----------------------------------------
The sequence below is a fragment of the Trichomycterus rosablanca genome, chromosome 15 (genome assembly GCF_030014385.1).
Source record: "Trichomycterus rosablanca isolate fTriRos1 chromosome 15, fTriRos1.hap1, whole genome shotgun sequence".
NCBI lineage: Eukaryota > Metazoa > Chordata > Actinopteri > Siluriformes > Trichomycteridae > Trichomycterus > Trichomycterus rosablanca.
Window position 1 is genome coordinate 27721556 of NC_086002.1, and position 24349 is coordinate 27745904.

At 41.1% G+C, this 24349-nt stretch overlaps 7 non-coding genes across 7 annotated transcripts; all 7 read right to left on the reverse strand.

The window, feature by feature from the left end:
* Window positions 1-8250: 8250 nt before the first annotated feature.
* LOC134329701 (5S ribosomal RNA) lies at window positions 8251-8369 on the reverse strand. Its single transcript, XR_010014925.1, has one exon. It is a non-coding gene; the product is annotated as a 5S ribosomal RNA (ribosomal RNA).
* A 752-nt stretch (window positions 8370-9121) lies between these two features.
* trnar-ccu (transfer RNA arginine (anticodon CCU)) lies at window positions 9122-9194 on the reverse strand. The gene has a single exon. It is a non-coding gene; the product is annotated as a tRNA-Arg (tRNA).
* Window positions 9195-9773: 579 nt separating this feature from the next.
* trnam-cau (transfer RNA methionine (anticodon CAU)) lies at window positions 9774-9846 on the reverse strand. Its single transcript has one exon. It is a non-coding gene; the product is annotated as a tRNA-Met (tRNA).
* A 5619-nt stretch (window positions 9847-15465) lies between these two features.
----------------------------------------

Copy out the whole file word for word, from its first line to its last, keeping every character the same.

The sequence below is a fragment of the Trichomycterus rosablanca genome, chromosome 15 (genome assembly GCF_030014385.1).
Source record: "Trichomycterus rosablanca isolate fTriRos1 chromosome 15, fTriRos1.hap1, whole genome shotgun sequence".
NCBI lineage: Eukaryota > Metazoa > Chordata > Actinopteri > Siluriformes > Trichomycteridae > Trichomycterus > Trichomycterus rosablanca.
Window position 1 is genome coordinate 27721556 of NC_086002.1, and position 24349 is coordinate 27745904.

At 41.1% G+C, this 24349-nt stretch overlaps 7 non-coding genes across 7 annotated transcripts; all 7 read right to left on the reverse strand.

The window, feature by feature from the left end:
* Window positions 1-8250: 8250 nt before the first annotated feature.
* LOC134329701 (5S ribosomal RNA) lies at window positions 8251-8369 on the reverse strand. Its single transcript, XR_010014925.1, has one exon. It is a non-coding gene; the product is annotated as a 5S ribosomal RNA (ribosomal RNA).
* A 752-nt stretch (window positions 8370-9121) lies between these two features.
* trnar-ccu (transfer RNA arginine (anticodon CCU)) lies at window positions 9122-9194 on the reverse strand. The gene has a single exon. It is a non-coding gene; the product is annotated as a tRNA-Arg (tRNA).
* Window positions 9195-9773: 579 nt separating this feature from the next.
* trnam-cau (transfer RNA methionine (anticodon CAU)) lies at window positions 9774-9846 on the reverse strand. Its single transcript has one exon. It is a non-coding gene; the product is annotated as a tRNA-Met (tRNA).
* A 5619-nt stretch (window positions 9847-15465) lies between these two features.